Floods can happen everywhere, making them one of the country's most common natural disasters. Flooding poses a greater threat in low-lying areas, near water, downstream from dams. Even the smallest streams, creek beds or drains can overflow and create flooding. During periods of heavy rain or extended periods of steady rains, be aware of the possibility of a flood. Flash floods develop quickly—anywhere from a few minutes to a few hours. Listen to local weather reports for flooding information.
- Check to see if you have flood insurance coverage.
- Raise your furnace, water heater, or electrical panel if they are in areas of your home that may be flooded.
- Install "check valves" in sewer traps.
- Construct barriers, such as levees, berms, or flood walls, to stop floodwater from entering the building.
- Seal walls in basements with waterproofing compounds.
- During a flood or flash flood watch, be prepared to evacuate, including fill your car's gas tank; bring in outside furniture; move valuables to high points in your home; and unplug electrical appliances and move them to high points.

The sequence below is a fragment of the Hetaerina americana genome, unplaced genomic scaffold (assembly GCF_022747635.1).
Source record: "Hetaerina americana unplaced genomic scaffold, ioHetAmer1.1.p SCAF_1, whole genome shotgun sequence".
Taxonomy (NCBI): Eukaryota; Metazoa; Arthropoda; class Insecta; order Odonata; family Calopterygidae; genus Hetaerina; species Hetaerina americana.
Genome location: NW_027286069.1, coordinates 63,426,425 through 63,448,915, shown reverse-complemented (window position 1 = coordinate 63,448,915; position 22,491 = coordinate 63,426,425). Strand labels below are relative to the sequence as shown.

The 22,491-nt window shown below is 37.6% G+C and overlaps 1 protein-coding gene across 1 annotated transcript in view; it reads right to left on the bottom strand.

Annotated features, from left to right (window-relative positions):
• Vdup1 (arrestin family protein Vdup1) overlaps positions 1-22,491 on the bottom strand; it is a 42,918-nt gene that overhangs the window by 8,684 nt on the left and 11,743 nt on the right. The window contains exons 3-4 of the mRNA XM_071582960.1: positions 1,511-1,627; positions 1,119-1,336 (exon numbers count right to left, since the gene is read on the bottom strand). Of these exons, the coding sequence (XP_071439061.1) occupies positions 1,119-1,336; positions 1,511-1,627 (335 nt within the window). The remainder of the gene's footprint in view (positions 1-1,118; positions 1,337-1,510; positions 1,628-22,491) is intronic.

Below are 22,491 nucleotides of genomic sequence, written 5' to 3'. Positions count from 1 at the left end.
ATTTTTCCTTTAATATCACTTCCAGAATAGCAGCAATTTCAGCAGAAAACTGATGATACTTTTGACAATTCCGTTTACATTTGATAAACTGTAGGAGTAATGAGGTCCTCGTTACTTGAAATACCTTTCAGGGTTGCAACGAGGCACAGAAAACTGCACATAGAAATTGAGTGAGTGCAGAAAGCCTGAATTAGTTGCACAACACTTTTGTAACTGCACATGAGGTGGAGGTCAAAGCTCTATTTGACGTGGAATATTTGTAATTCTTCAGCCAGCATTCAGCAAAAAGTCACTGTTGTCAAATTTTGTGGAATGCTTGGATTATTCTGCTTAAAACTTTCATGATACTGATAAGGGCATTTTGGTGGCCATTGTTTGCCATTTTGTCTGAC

- During a flood warning, evacuate if you are so advised.
- During a flash flood warning, immediately seek higher ground.
- Keep your emergency supplies kit, including water, stored in an easily accessible, waterproof place.
- If time allows, call someone to let them know where you are going, and check with neighbors who may need a ride.
- Stay out of flood waters, if possible. Even water only several inches deep can be dangerous. If you have to walk through water, use a stick to check the firmness of the ground ahead of you. Avoid moving water.
- Do not drive into flooded areas. If your car becomes surrounded by rising water, get out quickly and move to higher ground.
- Stay away from downed power lines.
- Do not return home until local authorities say it is safe to do so.
- Do not or drink or cook with your tap water until local authorities say it is safe.
- Avoid floodwaters, which could be contaminated or electrically charged.
- Watch out for areas in which the floodwaters may have receded, leaving weakened roadways.
- Be extra careful when entering buildings that may have hidden structural damage.
- Clean and disinfect everything that got wet.
- Service damaged septic tanks, cesspools, pits, and leaching systems as soon as possible. Damaged sewer systems are a serious health hazard.
For more information:
Developed by NFPA. Funding provided by the U.S. Department of Homeland Security, Office of Domestic Preparedness.